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David Gerrold – The man who folded himselfTime Travel, Sex, and philosophical questions... The Man who folded himself has been described as the ‘ultimate time travel novel’. It was written by David Gerrold, an award-decorated writer (including the excellent Star Trek Episode ‘The Trouble with Tribbles’). It's a fascinating treaty on time travel, resolving the Time Travel Paradox, and asking questions about having sex with yourself. No, really.

The story begins with Dan telling us about his Uncle Jim, who brought him up, and who pays for his upkeep during University, and what Jim is trying to teach him about Life, and Money. And then Uncle Jim dies suddenly, leaving him – instead of the 143 Millions he talked about -  a belt and a manuscript. Now, things are rarely as they seem… the belt is a timebelt, ie a belt that can move you through time, and the manuscript has its interesting points, too.
So Dan reads at least part of the operating instructions on the belt (he’s an unusual lad, isn’t he?) and sets off in time, jumping one day ahead into the future. Where he meets himself. Which comes as a bit of a shock…
When they go out to the races together (with tomorrow’s paper, natch) they call themselves Dan and Don, and claim to be twins. And during the story there’s more of them, sorry, him. Dan, and Don, and Danny, and… all the same person. Or are they?

The story is chock-full of interesting concepts and ideas – it starts with the classic time machine (a belt in this case) where you set the date and time, and off you go. And then you meet yourself. Or not, not really. It’s a different you.
Or where you can go back, and talk yourself out of something stupid you’ve done (don’t win all the races…), and thus change your past, and your present, and your future. Or do you?
Gerrold’s answer is no, you don’t. It’s a different past, a different present, a different future. Each time you go back, each time you change something, the time lines split, and you create a new universe that’s running differently. Think EWG (Everett-Wheeler-Graham – go look it up!), but not for Quantum mechanics, but for time travel interference instead. This, whilst providing for a huge array of permutations and philosophical question, neatly solves the time travel paradox (hey, Hard SF! er...). You can go back and kill your father, and engineer yourself out of the time line. It’s just not your time line you do it to. But there’s more to it, of course…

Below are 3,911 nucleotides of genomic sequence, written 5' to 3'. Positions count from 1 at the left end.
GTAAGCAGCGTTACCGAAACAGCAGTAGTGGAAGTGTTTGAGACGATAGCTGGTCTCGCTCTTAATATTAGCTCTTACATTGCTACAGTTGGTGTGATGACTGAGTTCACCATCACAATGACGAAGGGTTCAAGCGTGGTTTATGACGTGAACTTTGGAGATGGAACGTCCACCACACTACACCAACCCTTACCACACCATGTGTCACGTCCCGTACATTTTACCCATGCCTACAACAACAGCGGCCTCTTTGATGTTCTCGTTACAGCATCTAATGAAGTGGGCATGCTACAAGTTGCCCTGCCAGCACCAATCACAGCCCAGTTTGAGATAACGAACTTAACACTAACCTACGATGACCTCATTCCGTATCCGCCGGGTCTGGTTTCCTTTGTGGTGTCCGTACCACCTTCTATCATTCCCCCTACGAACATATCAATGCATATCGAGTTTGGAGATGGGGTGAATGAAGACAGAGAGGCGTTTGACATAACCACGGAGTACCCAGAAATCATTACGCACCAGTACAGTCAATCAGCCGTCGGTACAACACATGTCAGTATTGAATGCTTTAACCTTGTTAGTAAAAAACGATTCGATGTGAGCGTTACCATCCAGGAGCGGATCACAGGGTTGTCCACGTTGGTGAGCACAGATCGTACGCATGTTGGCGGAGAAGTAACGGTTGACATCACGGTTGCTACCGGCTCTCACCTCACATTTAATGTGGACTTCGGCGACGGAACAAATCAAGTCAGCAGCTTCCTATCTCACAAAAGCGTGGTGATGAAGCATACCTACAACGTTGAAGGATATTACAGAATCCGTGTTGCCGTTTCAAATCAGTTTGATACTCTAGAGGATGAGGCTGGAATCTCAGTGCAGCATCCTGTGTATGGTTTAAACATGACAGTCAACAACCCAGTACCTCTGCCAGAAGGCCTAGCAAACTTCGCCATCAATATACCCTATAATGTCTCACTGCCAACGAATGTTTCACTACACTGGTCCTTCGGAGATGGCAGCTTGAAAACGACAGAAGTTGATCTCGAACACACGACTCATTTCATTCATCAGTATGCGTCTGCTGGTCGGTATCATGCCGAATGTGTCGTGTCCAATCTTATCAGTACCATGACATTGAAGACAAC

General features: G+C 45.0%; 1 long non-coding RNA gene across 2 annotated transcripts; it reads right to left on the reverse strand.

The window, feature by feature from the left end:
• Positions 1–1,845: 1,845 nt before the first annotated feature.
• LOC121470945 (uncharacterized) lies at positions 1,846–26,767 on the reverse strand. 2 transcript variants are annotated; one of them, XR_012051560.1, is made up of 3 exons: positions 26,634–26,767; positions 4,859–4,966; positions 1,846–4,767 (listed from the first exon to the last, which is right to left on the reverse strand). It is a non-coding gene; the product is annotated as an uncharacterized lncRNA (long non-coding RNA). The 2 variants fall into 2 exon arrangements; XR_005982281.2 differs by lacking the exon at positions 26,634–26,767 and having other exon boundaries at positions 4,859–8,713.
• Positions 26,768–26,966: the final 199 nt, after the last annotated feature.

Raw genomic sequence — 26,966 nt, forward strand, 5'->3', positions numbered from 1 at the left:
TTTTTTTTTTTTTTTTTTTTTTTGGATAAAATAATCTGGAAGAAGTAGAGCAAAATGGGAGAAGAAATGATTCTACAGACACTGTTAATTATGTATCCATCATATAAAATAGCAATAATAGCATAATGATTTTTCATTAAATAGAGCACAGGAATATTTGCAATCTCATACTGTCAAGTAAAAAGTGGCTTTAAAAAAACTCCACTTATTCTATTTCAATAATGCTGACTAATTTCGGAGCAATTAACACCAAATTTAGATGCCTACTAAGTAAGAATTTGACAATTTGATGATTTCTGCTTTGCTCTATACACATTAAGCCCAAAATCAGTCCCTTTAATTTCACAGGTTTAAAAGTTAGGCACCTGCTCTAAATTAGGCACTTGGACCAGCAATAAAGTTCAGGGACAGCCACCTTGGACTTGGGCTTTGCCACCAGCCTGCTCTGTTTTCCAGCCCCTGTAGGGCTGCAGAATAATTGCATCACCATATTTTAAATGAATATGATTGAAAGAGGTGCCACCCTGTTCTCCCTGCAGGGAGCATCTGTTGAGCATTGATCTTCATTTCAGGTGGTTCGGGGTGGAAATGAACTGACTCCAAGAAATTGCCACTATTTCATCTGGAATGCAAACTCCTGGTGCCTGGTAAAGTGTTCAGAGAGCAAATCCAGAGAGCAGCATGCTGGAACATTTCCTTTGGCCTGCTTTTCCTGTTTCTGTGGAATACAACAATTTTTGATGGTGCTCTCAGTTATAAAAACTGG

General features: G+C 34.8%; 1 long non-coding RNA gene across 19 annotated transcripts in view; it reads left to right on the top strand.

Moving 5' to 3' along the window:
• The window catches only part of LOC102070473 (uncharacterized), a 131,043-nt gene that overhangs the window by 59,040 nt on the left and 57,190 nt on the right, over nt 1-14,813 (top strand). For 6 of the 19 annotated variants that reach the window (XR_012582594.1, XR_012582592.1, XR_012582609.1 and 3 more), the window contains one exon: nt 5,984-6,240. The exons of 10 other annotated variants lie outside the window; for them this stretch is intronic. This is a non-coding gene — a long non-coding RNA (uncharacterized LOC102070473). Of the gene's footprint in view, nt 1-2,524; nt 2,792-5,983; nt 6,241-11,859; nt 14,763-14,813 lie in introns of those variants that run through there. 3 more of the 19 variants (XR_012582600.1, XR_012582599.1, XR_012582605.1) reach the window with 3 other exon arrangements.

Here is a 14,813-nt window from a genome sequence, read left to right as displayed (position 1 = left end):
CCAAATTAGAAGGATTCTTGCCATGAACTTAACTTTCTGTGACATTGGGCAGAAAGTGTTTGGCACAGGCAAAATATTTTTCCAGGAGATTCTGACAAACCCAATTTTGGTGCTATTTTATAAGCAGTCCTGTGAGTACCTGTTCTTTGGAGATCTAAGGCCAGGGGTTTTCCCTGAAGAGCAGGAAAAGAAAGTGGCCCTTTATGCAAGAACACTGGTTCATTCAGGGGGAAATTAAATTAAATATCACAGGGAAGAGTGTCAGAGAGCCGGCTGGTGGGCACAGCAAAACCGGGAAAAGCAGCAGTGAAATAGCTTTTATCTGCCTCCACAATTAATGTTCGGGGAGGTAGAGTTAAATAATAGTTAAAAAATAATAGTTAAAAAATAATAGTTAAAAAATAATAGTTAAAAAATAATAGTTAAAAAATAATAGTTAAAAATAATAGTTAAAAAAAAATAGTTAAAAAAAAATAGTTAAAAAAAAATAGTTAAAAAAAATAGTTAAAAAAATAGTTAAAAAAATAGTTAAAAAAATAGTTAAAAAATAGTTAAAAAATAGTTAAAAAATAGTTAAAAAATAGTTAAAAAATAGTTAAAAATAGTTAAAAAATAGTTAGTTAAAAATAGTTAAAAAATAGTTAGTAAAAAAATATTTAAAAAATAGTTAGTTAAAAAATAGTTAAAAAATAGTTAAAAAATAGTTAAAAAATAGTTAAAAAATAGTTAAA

There are also other interesting concepts and questions – if you fall in love with yourself, and have sex – does this mean you’re gay? Is having sex with yourself just another form of masturbation? Or, if you father/mother a child with a male/female variant of yourself, what does this do to your family relations? Does it make you your own father, especially if you bring the child up calling yourself ‘Uncle Jim’ instead of Dan?

So, the book is Danny's diary, which he gives to himself, sorry, his son, as Uncle Jim. No, don’t be confused, that’s an easy one… the story will rack your brain with much more complex loops. A time line on a Moebius strip, basically.
This has been dubbed ‘the ultimate book on time travel’. I might well be, but either way it’s interesting, logically consistenet as far as I could tell, and was (at least partially) written out of frustration over all the bad and illogical time travel stories out there.

David Gerrold has written a number of stories and books on very different topics. He’s received awards for his TV scripts (ie ‘The Trouble with Tribbles’ on Star Trek) and for some of his books. ‘The man who folded himself’ was nominated for the Nebula and the Hugo award (the latter against Thomas Pynchon’s Gravity’s Rainbow and the winner that year, AC Clarke’s Rendezvous with Rama). It’s a great introduction to this very special writer – or try ‘Chess with a Dragon’ if you want something a bit lighter, and even more entertaining.

So, why should you read the book? It’s interesting, entertaining, and quite intense on philosophical questions and introspection of the main character (who is, one way or another, nearly every character in the story). And it’s got sex in it, of course… ;-)

More David Gerrold

 


Title: The Man who Folded Himself
Author: David Gerrold
Reviewer: Markus
Reviewer URL: http://skating.thierstein.net
Publisher:  Bantam Spectra
Publication Date: April 2001
Review Date: January 27 2006
ISBN: 0553290061
Price: £3.5
Pages: 165
Format: Paperback
Topic: SF
Topic: Time Travel

 

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